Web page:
When is pruning trees a good time of the year?
Keep in mind that with the exception of pruning out damaged branches to prevent further damage, no tree pruning ever benefits the tree! Even fruit tree pruning is for the purpose of developing a better crop of fruit and other reasons may include shade, or the tree is too big! Most tree surgery only ever benefits us, humans!
So it’s our job as trained tree surgeons to minimise damage caused when pruning trees so the tree or trees have the best and optimal chance of recovery. So what happens to the tree inside and is unseen when tree pruning and removing side branches for example?
If the branch is removed too close the trunk, commonly known as a flush cut, you get a greater extent of die-back internally as seen above. This is obviously poor workmanship and flush cutting should always be avoided when pruning trees. You can see how extensive columns of decay might develop in trees, with several flush cuts in similar places on opposite sides of the trunk, for example, are undertaken.
Pruning to the branch collar enables a tree to effectively wall of decay when branches are removed. You can see in the picture above that only a small cone of die-back (black hatched area) typically develops in healthy trees when pruned correctly!
Deciduous trees (trees that lose their leaves in winter) can be pruned at most times during a growing season. As a general guide, its best avoid pruning trees when leaves are forming or falling, or in extreme frozen conditions. In some cases, for example with magnolias and walnuts, pruning is best done in late summer, as healing is quicker.
Trees such as Prunus sp, which are prone to silver leaf disease are best pruned from April to July when the disease spores are not in the wind, and the tree sap is rising rather than falling.
Some trees can bleed sap if pruned in late winter and early spring. Although seldom fatal, this is unsightly and can weaken the tree. Birches and walnuts often bleed if pruned at the wrong time. Summer pruning can be useful to check over-vigorous growth, for example in suckering species of Populus, or restricted forms of fruit such as espalier apples. This pruning is generally light and is carried out late enough not to promote new growth.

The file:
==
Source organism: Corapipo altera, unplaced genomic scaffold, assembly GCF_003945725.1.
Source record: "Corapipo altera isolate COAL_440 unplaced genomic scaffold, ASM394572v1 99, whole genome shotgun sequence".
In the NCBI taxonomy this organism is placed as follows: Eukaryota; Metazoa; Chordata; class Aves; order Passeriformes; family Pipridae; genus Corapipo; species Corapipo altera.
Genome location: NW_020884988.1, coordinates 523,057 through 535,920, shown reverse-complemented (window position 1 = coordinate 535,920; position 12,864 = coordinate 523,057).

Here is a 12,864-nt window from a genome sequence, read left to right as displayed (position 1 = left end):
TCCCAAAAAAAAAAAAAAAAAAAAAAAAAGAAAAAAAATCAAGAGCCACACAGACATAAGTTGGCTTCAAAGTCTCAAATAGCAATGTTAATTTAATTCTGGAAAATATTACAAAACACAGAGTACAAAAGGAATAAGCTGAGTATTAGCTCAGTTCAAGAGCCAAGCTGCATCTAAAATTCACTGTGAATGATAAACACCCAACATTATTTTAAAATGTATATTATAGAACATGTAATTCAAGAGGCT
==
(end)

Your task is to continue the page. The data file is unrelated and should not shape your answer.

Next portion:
Similarly, healthy trees will generally tolerate pruning during the summer months when trees are at their highest photosynthetic period, producing the highest amount of sugars and energy for new growth and sealing wounds.
Similarly, healthy trees will generally tolerate pruning during the summer months when trees are in their highest photosynthetic period, producing the highest amount of sugars and energy for new growth and sealing wounds. Ideally, you should also avoid pruning evergreen trees or in extreme frozen conditions.
How to prune trees
Prior to undertaking any work, it is essential you determine the tree protection status of your trees. You can read our Tree Preservation Order (TPO) information which includes trees in a Conservation Areas. If either is the case, seek permission from your local council before beginning work. Potentially dangerous limbs can, in theory, be removed without permission but the penalties for breaching the legislations, inadvertently or not, can be severe. The burden of proof will be in your hands if you underake work to a preotected tree to negate a risk, so make sure you take lots of pictures to back up your reasons for by-passing the planning process!
Undertaking tree work
If you are choosing to undertake the work yourself, safety is of prime importance when undertaking tree surgery, so make an honest assessment of your capabilities, assess the area in which any branches may fall, and erect warning signs or barricades if necessary before beginning. If in any doubt you may call us, we provide free quotations for tree surgery services, hedge cutting and stump removal in the Southampton, Hampshire area.
How to remove tree branches and limbs
- Wear protective gloves and, if necessary, eye and head protection, if you are using a chainsaw make sure you are competent and have the necessary PPE!
- When cutting a stem, cut just above a healthy bud, a pair of buds or side shoot. Where possible, cut to an outward-facing bud or branch to avoid congestion and rubbing of branches
- Make your cut 0.5cm (¼in) above the bud. Beware cutting too close, as this can induce death of the bud. Beware cutting too far from the bud, as this can result in dieback of the stub, and entry of diseases and other infections.
- When removing larger limbs, make an undercut first about 20-30cm (8in-1ft) from the trunk, and follow this with an overcut. This will prevent the bark tearing, leaving a clean stub when the branch is severed
- Then remove the stub, first making a small undercut just outside the branch collar (the slight swelling where the branch joins the trunk), followed by an overcut to meet the undercut, angling the cut away from the trunk
- Avoid cutting flush to the trunk as the collar is the tree’s natural protective zone where sealing of wounds takes place
- There is no need to use wound paints, as they are not thought to contribute to healing or prevent disease.
If pruning cuts bleed sap, don’t bandage or bind the cut, as attempts to stem the bleeding are likely to be unsuccessful and may impede rather than aid healing.
Remove branches of more than 2cm (½in) in diameter with a sharp pruning saw. Don't make a flush cut - come out just slightly so that it heals naturally.
Apart from the problem with sap bleeding from the pruning cuts, silver leaf and coral spot, there are few other problems to contend with. But remember, no FLUSH cuts! And if you decide the works are beyond your capabilities call DGS Trees to arrange a free no obligation quote for any tree pruning or other tree surgery, hedge cutting or stump removal work.
Mark Hines Managing Director